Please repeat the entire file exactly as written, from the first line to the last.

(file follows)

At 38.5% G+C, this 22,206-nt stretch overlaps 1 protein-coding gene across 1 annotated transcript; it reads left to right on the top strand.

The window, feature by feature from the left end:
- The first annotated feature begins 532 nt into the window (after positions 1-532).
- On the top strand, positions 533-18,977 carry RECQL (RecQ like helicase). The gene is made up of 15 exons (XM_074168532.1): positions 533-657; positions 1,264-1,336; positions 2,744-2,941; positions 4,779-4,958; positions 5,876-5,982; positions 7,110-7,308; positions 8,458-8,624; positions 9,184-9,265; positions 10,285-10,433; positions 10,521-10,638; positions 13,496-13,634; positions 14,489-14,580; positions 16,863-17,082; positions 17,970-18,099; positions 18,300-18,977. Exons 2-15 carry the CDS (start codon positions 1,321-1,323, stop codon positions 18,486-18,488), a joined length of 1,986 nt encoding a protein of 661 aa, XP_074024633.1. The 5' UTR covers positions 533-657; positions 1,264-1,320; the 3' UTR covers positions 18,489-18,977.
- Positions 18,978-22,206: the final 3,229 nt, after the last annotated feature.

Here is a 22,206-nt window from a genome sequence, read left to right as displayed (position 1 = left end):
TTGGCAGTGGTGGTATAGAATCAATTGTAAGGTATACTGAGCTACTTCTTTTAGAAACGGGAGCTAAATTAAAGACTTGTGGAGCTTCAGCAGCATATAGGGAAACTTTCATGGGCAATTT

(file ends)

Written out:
At 38.5% G+C, this 22,206-nt stretch overlaps 1 protein-coding gene across 1 annotated transcript; it reads left to right on the top strand.

The window, feature by feature from the left end:
- The first annotated feature begins 532 nt into the window (after positions 1-532).
- On the top strand, positions 533-18,977 carry RECQL (RecQ like helicase). The gene is made up of 15 exons (XM_074168532.1): positions 533-657; positions 1,264-1,336; positions 2,744-2,941; positions 4,779-4,958; positions 5,876-5,982; positions 7,110-7,308; positions 8,458-8,624; positions 9,184-9,265; positions 10,285-10,433; positions 10,521-10,638; positions 13,496-13,634; positions 14,489-14,580; positions 16,863-17,082; positions 17,970-18,099; positions 18,300-18,977. Exons 2-15 carry the CDS (start codon positions 1,321-1,323, stop codon positions 18,486-18,488), a joined length of 1,986 nt encoding a protein of 661 aa, XP_074024633.1. The 5' UTR covers positions 533-657; positions 1,264-1,320; the 3' UTR covers positions 18,489-18,977.
- Positions 18,978-22,206: the final 3,229 nt, after the last annotated feature.

Here is a 22,206-nt window from a genome sequence, read left to right as displayed (position 1 = left end):
TTGGCAGTGGTGGTATAGAATCAATTGTAAGGTATACTGAGCTACTTCTTTTAGAAACGGGAGCTAAATTAAAGACTTGTGGAGCTTCAGCAGCATATAGGGAAACTTTCATGGGCAATTT